The main reason I am considering taking a class is because my first time around I self-studied and didn't do as well as I wanted. Perhaps I was missing something with it. I used the SuperPrep Book, individual prep tests, and a third party LSAT study book that had decent reviews. I studied for 3 months.

I'm in class or work all day Monday-Thursday and am unavailable until 8pm at night. So I'm wondering if paying for a class will also keep me on track as well as give me reason to study at night. Do you feel that just buying the powerscore or testmakers books can give me the same experience? I am usually very good at self-study so classroom vs. books is pretty much the same to me.

My main hope is to increase my score to the 164 minimum.

Jeffort

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Your 159 is not a terrible score by any means with its corresponding percentile rank if you are not seeking admission to a first tier Law School.  How it bodes for your admission chances to wherever greatly depends on the Law Schools you are seeking admission to.

An LSAT score of 164, had you achieved that, is significantly (by large amounts) higher in percentile rank than a 159 and would dramatically change the range of LS's you have a chance of admission to.

Since it seems that you have decided to re-take, the prep method to choose greatly depends on your learning style and time availability.  Some people learn better in a classroom environment, others do better by hibernating alone with a bunch of books. 

If you sign up for a classroom course and miss classes and/or do not keep up on doing the homework to put it all together you likely will not benefit as much.

You have to decide which of those ways works best for you or if a combination is appropriate, all things considered.  There is no 'one size fits all' strategy for achieving a highly ranked score on the LSAT.

No matter the way you do it the most important part for your future re-take score is you spending time reviewing the substance of the instruction you are given, applying it to the sections of the test, identifying your errors as you go, working to correct for them, and then lather rinse repeat.



Well I am not looking at going to any school below a tier 1 law school. Thus my interest in retaking the test. My number one choice law school is UCLA. Which has a 25th-75th of 164-168. My GPA is kind of strong (currently 3.56), so it is my LSAT score I am more concerned about. I was also looking at Loyola Law School which has a 25th-75th of 159-163, since I was hoping to get around 164 I wasn't that worried about it, but now that I am down at 159, I am concerned.

The main reason I am considering taking a class is because my first time around I self-studied and didn't do as well as I wanted. Perhaps I was missing something with it. I used the SuperPrep Book, individual prep tests, and a third party LSAT study book that had decent reviews. I studied for 3 months.

I'm in class or work all day Monday-Thursday and am unavailable until 8pm at night. So I'm wondering if paying for a class will also keep me on track as well as give me reason to study at night. Do you feel that just buying the powerscore or testmakers books can give me the same experience? I am usually very good at self-study so classroom vs. books is pretty much the same to me.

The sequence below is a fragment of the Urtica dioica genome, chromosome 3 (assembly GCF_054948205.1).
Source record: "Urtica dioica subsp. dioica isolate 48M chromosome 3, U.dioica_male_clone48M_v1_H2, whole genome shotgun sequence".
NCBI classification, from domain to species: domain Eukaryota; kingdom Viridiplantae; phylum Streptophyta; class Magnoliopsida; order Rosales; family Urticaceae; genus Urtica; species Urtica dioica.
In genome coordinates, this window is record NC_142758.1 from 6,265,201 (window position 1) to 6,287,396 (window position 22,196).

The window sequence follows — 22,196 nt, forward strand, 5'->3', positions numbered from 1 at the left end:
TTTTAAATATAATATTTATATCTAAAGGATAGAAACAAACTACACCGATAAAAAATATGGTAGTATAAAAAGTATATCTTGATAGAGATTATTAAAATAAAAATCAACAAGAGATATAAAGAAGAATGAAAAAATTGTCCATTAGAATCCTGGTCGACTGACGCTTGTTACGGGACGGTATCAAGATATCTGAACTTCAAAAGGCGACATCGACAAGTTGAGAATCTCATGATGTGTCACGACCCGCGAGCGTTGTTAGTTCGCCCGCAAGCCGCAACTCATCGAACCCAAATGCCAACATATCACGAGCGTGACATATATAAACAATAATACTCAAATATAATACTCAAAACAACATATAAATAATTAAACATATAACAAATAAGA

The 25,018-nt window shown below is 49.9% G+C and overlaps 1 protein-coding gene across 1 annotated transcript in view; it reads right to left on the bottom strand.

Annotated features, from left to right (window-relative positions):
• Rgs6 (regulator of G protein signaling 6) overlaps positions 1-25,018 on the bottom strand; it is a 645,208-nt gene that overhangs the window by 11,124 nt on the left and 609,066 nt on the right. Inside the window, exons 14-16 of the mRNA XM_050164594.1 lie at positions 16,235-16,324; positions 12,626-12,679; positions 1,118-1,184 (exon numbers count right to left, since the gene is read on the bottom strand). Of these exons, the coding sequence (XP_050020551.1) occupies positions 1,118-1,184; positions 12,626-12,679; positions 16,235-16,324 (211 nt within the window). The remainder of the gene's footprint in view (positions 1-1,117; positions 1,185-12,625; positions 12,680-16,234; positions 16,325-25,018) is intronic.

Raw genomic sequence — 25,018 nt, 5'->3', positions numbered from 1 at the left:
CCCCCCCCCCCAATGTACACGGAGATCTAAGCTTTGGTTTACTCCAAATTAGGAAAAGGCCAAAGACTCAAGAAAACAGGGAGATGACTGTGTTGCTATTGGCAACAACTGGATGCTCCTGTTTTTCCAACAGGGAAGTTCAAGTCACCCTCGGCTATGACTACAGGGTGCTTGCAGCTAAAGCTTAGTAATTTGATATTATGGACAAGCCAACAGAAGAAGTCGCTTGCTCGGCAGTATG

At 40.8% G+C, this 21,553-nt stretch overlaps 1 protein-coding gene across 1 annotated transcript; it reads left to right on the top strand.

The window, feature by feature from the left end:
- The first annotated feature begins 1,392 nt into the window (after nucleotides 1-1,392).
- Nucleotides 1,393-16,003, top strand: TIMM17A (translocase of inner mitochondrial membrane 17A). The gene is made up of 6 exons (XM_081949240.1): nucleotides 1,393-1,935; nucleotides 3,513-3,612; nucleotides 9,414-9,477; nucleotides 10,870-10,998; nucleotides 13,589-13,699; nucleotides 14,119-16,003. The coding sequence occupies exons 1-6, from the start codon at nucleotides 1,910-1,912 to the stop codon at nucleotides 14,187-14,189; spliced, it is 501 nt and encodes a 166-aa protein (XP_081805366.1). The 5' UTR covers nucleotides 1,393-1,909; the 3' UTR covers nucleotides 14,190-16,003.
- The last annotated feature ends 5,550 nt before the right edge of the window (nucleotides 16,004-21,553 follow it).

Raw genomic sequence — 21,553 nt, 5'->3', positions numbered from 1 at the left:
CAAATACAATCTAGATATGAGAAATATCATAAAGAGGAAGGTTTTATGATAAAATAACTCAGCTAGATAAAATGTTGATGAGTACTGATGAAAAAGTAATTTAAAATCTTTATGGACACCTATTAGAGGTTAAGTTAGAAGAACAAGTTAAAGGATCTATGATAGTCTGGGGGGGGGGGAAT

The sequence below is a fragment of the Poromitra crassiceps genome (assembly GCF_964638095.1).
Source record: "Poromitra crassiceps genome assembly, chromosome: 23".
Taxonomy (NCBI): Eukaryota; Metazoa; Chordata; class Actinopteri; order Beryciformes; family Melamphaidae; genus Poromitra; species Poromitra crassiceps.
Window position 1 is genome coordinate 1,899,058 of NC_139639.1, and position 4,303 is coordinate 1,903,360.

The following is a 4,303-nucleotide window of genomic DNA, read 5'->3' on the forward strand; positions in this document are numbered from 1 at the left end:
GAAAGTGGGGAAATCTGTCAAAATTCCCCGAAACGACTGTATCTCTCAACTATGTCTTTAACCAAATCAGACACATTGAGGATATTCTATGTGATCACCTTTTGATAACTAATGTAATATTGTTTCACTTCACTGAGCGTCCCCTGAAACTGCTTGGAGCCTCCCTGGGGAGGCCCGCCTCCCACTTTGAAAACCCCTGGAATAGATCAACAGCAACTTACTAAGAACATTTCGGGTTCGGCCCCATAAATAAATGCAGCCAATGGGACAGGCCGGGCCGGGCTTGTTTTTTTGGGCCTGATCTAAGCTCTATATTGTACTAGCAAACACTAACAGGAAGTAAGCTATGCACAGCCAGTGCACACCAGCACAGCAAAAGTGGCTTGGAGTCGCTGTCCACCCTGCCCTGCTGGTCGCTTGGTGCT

My main hope is to increase my score to the 164 minimum.

Ok, with tier 1 schools as your goal, especially UCLA and others in the Socal area, you definitely need a higher LSAT score to be competitive in the admissions race.  As a USC LS grad I will try to refrain from commenting about those silly Bruins that like to wear blue!   ;)  :D

Since you are looking at good Socal LS's, your GPA is pretty good and in range for UCLA, Loyola, or USC.

To prep properly for your December re-take, since you sound pretty busy, you need to have available and commit a good amount of time for prep many days and hours each week both for class time and homework/study time

I cannot emphasize this enough:  Time spent in an LSAT prep course receiving instruction is typically not enough.  You need to and should spend at least double that amount of time doing outside of class LSAT homework.  That entails applying, practicing, reviewing, and refining your understanding of what a course taught you about how to do well on the test.  Many students that take a prep class mistakenly think that just attending class is enough.  It is not.  Class and/or books supply you with the concepts of what is tested and techniques to use when attacking the questions, then it's up to the student to apply the knowledge and practice it by working and reviewing questions. 

With your busy schedule/time constraints I'm wondering how you would be able to fit in the necessary homework/practice time. 

Which 3rd party book did you use before?  On this board and from various other sources, the Powerscore Bibles are renowned as the best affordable commercially available LSAT prep books.  The Superprep book from LSAC is also very good but not nearly as comprehensive in terms of providing detailed strategies and such. 

Given your busy schedule, if you decide to take a class instead of doing self study again, with your two options I would go with the Powerscore Virtual course.  You can review each lesson anytime you want at will as well as access the other included online resources whenever you want.

* No-Shill disclaimer * :  I have been teaching LSAT prep courses and tutoring students seeking Law School Admission for about 9 years and currently work for Powerscore.